Sure it did limit the per tank range, but a fuel gauge told me how much I had and when to fill up. That said I didn't do any particularly long trips in the MK Indy, probably 35-40 distances at most.

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crimondbanger

posted on 21/9/21 at 10:40 PM Reply With Quote
The accelerator pump can have either a double "carburetor pump jet" or single pump jet , both look the same but one has a hole blocked. Most folk use a double hole on the 2ltr pinto which sounds like the one you have.

There are 2 one way valves for the accelerator pump , one is buried in the carb and is pretty much impossible to get at , the other is the "pump delivery valve" its between the 2 air correctors and holds in the "carburetor pump jet". You should take this out and the little ball bearing inside should rattle and only let you blow through it and not suck when its vertical.

Having said that the accelerator pump should not effect idle or make it run rich at idle . Check your butterflys are closing fully on the secondary , and your idle mixture screw is set to 1 1/2 to 2 turns out.

New carb is 200 quid and can be bought properly jetted , money well spent , ive rebuilt lots of 32/36 webers and most used ones are well n truly knackered .

Hope that helps , i can take a pic of the bits if you need

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James

posted on 22/9/21 at 10:54 AM Reply With Quote
quote:
Originally posted by crimondbanger

New carb is 200 quid and can be bought properly jetted , money well spent , ive rebuilt lots of 32/36 webers and most used ones are well n truly knackered .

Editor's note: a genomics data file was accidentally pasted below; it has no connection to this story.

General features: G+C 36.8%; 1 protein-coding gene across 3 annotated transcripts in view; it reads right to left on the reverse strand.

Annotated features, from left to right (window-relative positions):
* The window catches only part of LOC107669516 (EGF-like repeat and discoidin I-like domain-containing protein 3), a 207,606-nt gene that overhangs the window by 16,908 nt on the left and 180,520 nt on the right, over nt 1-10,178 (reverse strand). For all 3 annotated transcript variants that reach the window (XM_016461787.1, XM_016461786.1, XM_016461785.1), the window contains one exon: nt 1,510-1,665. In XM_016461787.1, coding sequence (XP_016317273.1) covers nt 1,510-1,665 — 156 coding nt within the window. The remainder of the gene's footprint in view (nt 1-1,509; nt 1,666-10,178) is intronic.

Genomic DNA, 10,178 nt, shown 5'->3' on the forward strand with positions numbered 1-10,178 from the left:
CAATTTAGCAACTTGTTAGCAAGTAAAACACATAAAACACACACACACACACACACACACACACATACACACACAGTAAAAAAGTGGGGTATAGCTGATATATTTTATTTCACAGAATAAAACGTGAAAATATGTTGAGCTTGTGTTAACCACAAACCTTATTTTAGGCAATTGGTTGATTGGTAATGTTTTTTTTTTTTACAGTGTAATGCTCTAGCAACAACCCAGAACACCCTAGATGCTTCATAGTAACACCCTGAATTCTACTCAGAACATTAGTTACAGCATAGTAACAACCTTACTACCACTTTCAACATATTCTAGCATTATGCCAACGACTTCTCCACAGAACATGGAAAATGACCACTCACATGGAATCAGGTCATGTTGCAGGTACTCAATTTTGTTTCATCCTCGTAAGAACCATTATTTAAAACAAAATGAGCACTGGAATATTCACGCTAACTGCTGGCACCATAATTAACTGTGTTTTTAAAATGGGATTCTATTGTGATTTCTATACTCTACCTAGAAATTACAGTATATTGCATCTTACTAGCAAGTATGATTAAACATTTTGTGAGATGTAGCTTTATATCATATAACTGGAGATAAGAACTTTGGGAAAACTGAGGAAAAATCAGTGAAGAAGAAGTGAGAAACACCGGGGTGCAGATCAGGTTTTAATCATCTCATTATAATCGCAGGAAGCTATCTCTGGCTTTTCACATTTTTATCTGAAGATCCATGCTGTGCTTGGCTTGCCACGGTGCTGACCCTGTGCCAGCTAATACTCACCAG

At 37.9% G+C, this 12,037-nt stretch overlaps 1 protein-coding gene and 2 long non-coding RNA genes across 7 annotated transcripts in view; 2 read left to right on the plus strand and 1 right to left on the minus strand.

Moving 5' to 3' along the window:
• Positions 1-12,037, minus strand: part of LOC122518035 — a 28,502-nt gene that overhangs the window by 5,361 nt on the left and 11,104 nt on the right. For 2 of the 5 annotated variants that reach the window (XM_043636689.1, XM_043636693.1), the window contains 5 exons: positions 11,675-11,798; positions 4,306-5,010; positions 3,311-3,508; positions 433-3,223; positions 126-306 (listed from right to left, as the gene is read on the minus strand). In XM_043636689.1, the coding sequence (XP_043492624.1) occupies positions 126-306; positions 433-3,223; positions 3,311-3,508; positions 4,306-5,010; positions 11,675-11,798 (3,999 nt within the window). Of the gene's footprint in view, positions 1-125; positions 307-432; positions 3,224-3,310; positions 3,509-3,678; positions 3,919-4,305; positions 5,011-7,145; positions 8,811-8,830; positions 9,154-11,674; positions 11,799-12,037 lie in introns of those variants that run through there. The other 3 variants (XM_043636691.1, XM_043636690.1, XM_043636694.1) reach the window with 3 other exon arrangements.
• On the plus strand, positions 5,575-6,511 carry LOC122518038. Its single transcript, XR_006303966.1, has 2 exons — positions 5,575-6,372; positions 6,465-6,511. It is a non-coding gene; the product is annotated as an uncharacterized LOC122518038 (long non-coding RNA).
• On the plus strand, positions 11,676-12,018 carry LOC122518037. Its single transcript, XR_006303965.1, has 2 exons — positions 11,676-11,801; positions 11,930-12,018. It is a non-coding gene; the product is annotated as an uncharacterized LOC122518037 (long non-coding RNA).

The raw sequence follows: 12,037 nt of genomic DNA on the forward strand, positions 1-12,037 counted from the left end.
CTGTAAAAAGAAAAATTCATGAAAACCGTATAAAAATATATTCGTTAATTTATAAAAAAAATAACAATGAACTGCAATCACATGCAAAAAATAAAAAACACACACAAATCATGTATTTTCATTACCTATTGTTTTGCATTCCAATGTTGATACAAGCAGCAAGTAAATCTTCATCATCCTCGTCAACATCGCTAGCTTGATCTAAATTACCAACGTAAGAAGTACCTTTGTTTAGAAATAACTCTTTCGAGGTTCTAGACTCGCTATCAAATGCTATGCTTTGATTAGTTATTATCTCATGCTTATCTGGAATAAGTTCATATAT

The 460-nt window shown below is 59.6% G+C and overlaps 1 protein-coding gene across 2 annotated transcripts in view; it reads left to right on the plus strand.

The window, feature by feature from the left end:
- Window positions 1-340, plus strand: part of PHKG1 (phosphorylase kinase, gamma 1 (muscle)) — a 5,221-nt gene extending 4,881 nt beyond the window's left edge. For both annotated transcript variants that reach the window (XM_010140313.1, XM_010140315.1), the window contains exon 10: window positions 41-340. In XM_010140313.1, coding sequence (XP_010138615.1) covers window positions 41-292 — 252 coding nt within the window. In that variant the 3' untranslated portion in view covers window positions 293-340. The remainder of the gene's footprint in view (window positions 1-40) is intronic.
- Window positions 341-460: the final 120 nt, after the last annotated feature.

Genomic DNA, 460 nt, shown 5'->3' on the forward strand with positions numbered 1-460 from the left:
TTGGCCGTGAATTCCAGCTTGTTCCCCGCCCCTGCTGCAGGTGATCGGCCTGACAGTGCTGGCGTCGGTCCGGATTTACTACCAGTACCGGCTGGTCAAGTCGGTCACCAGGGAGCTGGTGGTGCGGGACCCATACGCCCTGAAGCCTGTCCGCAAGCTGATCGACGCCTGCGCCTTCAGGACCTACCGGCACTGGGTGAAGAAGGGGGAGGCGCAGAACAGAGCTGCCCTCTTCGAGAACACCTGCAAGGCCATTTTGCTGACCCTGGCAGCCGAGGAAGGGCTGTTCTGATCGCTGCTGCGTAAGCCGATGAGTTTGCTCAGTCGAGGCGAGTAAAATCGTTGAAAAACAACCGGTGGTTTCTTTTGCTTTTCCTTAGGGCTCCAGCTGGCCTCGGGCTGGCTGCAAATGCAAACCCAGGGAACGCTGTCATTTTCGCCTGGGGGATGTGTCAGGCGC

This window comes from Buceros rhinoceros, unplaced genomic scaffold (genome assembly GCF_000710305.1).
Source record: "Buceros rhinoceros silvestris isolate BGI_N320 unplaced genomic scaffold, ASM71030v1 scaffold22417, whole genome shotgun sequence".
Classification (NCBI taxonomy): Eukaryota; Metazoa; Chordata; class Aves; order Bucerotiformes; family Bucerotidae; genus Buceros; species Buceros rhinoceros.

Hope that helps , i can take a pic of the bits if you need




^^^^ This!

I bought a 2nd hand 32/36 for my 2.0 that was claimed to have been rebuilt.

I had to fill up every 2 days driving it back to work and back.... and it was a 7mile commute! So an MK-sized fuel tank every 28miles! lol

I was also having to 'double-blip' the throttle at every junction or it would stall or bog-down horribly as I pulled out.

Anyway, I bought a brand new carb from Southern Carburettors for about 225 and it completely transformed the car! Must've paid for itself in fuel saving alone in a few weeks.





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"The fight is won or lost far away from witnesses, behind the lines, in the gym and out there on the road, long before I dance under those lights." - Muhammad Ali

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harmchar

posted on 22/9/21 at 04:45 PM Reply With Quote
I was out at car last night and blocked off the accelerator nozzle that was squirting into secondary barrel. Seems to be better, not running as rich, but still couldn't get it to idle worth a damn. Will go out tonight and remove the carb again and strip out all the idle circuit and double check the throttle flaps are closing fully. I remember seeing a video saying the throttle plates have to fully cover. The two holes 1/8" up from plates or vacuum pulls extra fuel through.
Some good suggestions above. Cheers.
Really tempted to junk this carb and stick on a set of bike carbs but have heard they are a nightmare to setup good enough to pass IVA.

[Edited on 22/9/21 by harmchar]

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Mr Whippy

posted on 23/9/21 at 12:59 AM Reply With Quote
One of the problems I've had in the past was the seals for the throttle plate shafts being worn and letting air get past which was making the idle all over the place. They were quite easy to change out, although the screws for the butterfly's are really tight (kinda what you want!).

If you give up on the carb as others have said I would just buy a new one as it will be a very worth well investment in the car and will last the lifetime of it. I would not go the bike carb route as tbh all that will happen is it will use even more fuel, be a pain to start and be more difficult to tune for the IVA test.

Have you absolutely checked that there are no air leaks into the manifold, hose connections, leaks etc., some pipe not covered?